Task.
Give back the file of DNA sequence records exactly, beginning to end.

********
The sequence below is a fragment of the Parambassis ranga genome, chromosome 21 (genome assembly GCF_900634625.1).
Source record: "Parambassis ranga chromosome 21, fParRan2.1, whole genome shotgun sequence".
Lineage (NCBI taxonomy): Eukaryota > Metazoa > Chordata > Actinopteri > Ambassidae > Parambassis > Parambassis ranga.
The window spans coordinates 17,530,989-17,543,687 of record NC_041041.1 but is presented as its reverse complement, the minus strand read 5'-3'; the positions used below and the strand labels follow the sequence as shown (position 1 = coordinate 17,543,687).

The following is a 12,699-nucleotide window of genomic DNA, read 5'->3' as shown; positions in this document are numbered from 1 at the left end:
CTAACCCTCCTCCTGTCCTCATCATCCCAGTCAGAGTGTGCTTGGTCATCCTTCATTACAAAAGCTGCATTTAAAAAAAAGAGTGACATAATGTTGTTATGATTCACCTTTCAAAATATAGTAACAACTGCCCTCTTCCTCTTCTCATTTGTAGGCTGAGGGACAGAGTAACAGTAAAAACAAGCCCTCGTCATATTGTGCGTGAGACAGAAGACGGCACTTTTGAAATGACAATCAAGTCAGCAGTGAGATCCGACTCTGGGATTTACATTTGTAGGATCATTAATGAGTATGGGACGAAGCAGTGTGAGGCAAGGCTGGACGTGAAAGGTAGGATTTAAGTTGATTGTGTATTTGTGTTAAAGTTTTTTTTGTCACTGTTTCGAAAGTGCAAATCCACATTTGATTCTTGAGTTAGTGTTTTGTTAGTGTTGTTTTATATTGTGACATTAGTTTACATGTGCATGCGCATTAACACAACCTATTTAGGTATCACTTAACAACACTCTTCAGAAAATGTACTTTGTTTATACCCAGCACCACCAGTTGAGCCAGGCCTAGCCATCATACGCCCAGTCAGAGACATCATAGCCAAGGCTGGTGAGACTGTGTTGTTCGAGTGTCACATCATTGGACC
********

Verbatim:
The sequence below is a fragment of the Parambassis ranga genome, chromosome 21 (genome assembly GCF_900634625.1).
Source record: "Parambassis ranga chromosome 21, fParRan2.1, whole genome shotgun sequence".
Lineage (NCBI taxonomy): Eukaryota > Metazoa > Chordata > Actinopteri > Ambassidae > Parambassis > Parambassis ranga.
The window spans coordinates 17,530,989-17,543,687 of record NC_041041.1 but is presented as its reverse complement, the minus strand read 5'-3'; the positions used below and the strand labels follow the sequence as shown (position 1 = coordinate 17,543,687).

The following is a 12,699-nucleotide window of genomic DNA, read 5'->3' as shown; positions in this document are numbered from 1 at the left end:
CTAACCCTCCTCCTGTCCTCATCATCCCAGTCAGAGTGTGCTTGGTCATCCTTCATTACAAAAGCTGCATTTAAAAAAAAGAGTGACATAATGTTGTTATGATTCACCTTTCAAAATATAGTAACAACTGCCCTCTTCCTCTTCTCATTTGTAGGCTGAGGGACAGAGTAACAGTAAAAACAAGCCCTCGTCATATTGTGCGTGAGACAGAAGACGGCACTTTTGAAATGACAATCAAGTCAGCAGTGAGATCCGACTCTGGGATTTACATTTGTAGGATCATTAATGAGTATGGGACGAAGCAGTGTGAGGCAAGGCTGGACGTGAAAGGTAGGATTTAAGTTGATTGTGTATTTGTGTTAAAGTTTTTTTTGTCACTGTTTCGAAAGTGCAAATCCACATTTGATTCTTGAGTTAGTGTTTTGTTAGTGTTGTTTTATATTGTGACATTAGTTTACATGTGCATGCGCATTAACACAACCTATTTAGGTATCACTTAACAACACTCTTCAGAAAATGTACTTTGTTTATACCCAGCACCACCAGTTGAGCCAGGCCTAGCCATCATACGCCCAGTCAGAGACATCATAGCCAAGGCTGGTGAGACTGTGTTGTTCGAGTGTCACATCATTGGACC